And evidence is beginning to emerge confirming this. A case-control study published by the CDC in February estimated that maternal vaccination during pregnancy with two doses of mRNA vaccines was 61% effective in preventing COVID-19 hospitalizations in infants aged less than 6 months. In the study, 84% of the infants hospitalized with COVID-19 were born to those who were not vaccinated during pregnancy.
But more research is needed.
[Riley:] I think what is not known--what is the correlate of protection; i.e., how much, you know, antibody that we're measuring is consistent with enough antibody to protect from infection, I don't think we know the exact number, but I think it's pretty clear that having some antibody is certainly way better than having none.
And many additional questions remain unanswered. How long do passively-transferred antibodies persist? Which types of antibodies are transferred? What is the optimal vaccination timing? Are there any long-term neurobehavioral or growth differences in children born to those who were vaccinated versus unvaccinated?
Given these remaining questions, many individuals who are pregnant, lactating, or planning pregnancy, have been hesitant to be vaccinated.
[Chambers:] Sometimes the birthing parent says, you know, "I think I'm at low risk of infection," or "I don't believe there's enough data to be able to say that my fetus or my infant will not be harmed by this." There's the protection that you want to provide, and you want more information to be able to help you make those decisions. That being said, pregnant individuals have some of the lowest vaccination rates in the US.
About 33% of pregnant adults in the United States have not been fully vaccinated as of January 2022.
This brings us to an important point: while passive immunity transfer to the newborn is an important focus of scientific inquiry, the critical goal of COVID-19 vaccination before or during pregnancy is to protect the pregnant person themselves.
[Riley:] I think we should be really clear. The main reason that we want pregnant individuals to be vaccinated is because they are at high risk for severe complications if they become infected with COVID. It is an added benefit that that protection that is afforded the pregnant individual is also afforded to the newborn.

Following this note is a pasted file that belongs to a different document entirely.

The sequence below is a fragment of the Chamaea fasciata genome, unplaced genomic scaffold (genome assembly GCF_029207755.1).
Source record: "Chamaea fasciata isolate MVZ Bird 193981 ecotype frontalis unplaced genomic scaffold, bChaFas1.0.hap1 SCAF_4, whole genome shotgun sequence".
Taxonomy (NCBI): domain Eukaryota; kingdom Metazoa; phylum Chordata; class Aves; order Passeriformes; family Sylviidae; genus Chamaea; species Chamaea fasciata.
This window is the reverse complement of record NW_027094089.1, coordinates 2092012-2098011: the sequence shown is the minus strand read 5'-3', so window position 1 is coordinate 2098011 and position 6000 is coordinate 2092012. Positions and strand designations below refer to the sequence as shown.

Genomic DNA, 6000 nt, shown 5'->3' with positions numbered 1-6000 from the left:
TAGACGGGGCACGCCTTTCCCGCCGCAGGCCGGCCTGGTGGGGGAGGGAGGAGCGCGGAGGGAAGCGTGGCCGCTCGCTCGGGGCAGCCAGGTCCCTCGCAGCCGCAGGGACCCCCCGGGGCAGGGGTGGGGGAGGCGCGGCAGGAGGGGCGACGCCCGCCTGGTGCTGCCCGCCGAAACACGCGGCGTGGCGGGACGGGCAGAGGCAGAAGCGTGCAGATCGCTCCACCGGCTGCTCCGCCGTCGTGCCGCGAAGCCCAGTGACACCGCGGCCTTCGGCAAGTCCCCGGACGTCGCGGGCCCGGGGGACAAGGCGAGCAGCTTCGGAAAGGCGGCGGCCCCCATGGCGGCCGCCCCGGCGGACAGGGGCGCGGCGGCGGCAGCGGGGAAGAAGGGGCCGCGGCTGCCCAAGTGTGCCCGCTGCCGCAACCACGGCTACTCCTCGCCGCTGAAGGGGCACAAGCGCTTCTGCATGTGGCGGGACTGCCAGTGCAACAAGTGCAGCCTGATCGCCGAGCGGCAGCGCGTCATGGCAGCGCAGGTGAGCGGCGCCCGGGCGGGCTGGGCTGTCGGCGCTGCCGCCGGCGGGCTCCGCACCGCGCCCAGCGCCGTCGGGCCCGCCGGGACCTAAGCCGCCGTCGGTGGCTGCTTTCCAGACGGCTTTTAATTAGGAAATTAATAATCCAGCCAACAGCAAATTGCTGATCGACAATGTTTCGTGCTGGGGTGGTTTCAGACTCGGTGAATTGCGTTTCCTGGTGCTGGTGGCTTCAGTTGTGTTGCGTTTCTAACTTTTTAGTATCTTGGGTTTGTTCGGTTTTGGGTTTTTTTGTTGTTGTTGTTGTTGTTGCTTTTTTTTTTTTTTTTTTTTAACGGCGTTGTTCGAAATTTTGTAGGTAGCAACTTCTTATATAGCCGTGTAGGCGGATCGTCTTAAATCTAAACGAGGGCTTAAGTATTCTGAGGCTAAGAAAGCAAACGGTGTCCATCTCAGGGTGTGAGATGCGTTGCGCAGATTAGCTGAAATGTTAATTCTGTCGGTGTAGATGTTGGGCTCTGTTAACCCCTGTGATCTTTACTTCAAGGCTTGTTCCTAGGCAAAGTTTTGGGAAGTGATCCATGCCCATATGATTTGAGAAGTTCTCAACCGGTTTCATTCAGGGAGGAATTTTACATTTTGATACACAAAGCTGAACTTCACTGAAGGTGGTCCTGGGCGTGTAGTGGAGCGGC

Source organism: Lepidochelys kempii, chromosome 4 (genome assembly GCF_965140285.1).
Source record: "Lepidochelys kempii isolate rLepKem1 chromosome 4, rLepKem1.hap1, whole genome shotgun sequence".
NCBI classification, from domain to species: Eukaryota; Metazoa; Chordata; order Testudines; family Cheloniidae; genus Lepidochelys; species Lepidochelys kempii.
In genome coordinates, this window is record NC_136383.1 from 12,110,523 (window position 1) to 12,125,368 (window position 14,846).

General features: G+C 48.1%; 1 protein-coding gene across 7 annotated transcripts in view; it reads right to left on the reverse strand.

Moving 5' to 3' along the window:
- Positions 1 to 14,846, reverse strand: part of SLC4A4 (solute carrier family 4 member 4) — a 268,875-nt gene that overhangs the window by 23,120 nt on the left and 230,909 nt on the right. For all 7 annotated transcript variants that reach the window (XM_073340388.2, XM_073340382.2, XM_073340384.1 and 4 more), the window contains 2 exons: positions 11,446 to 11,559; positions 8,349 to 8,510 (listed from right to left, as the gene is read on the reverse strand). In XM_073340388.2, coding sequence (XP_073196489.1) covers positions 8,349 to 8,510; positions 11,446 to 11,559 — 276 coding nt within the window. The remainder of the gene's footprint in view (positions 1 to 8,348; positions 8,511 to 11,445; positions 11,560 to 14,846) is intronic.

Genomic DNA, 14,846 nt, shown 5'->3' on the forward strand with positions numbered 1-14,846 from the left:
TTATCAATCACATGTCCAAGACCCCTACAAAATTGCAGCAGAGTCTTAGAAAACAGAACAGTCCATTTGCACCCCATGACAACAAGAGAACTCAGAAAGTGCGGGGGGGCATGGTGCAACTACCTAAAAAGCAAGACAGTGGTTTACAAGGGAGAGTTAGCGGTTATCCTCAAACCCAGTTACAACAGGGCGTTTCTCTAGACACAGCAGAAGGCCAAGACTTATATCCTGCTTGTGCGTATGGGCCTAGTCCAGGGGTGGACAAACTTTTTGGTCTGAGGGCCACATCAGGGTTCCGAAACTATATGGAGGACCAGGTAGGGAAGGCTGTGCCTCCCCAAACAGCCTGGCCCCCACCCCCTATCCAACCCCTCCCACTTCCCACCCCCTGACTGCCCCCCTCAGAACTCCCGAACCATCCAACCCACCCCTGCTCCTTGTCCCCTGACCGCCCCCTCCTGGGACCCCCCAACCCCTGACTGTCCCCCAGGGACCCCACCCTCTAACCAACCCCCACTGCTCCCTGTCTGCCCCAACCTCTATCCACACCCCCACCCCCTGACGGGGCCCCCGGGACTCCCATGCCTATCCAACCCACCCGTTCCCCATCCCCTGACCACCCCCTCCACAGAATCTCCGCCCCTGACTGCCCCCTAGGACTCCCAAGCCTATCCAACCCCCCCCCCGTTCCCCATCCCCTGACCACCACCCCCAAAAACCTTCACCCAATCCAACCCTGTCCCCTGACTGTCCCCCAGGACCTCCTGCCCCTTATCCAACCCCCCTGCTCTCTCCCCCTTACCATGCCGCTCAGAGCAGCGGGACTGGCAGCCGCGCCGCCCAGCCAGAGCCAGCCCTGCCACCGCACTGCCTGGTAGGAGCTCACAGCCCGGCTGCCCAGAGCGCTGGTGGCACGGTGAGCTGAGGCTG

Evidence that pregnant individuals are at increased risk for complications from COVID-19 emerged early in the pandemic.
For example: in September 2020 the CDC published a report titled "Characteristics and Maternal and Birth Outcomes of Hospitalized Pregnant Women with Laboratory-Confirmed COVID-19." It detailed that among women of reproductive age hospitalized for COVID-19, more than 26 percent were pregnant. But in the general population, only about 5% of women of reproductive age are pregnant at any given time. This discrepancy signaled that pregnant individuals are disproportionately more likely to be hospitalized with COVID-19 compared to nonpregnant individuals.
Data have continued to confirm and elaborate on these findings.
Jamieson: We know that pregnant persons are more likely to have severe disease. They're more likely to need hospitalization, to require intensive care, require mechanical ventilation, and to die, compared to nonpregnant persons. We also know that COVID increases the risk of some adverse pregnancy outcomes, such as preeclampsia, pre-term birth, stillbirth.
Making the choice to receive a novel vaccine during pregnancy or lactation is not easy. When balancing the risks and benefits, the very low and predominantly theoretical safety risks of vaccination, in addition to the potential benefits of passive immunity for the newborn, have to be weighed against the well-documented risks of COVID-19 for pregnant individuals and their newborns. Importantly, remaining unvaccinated is not a risk-free choice.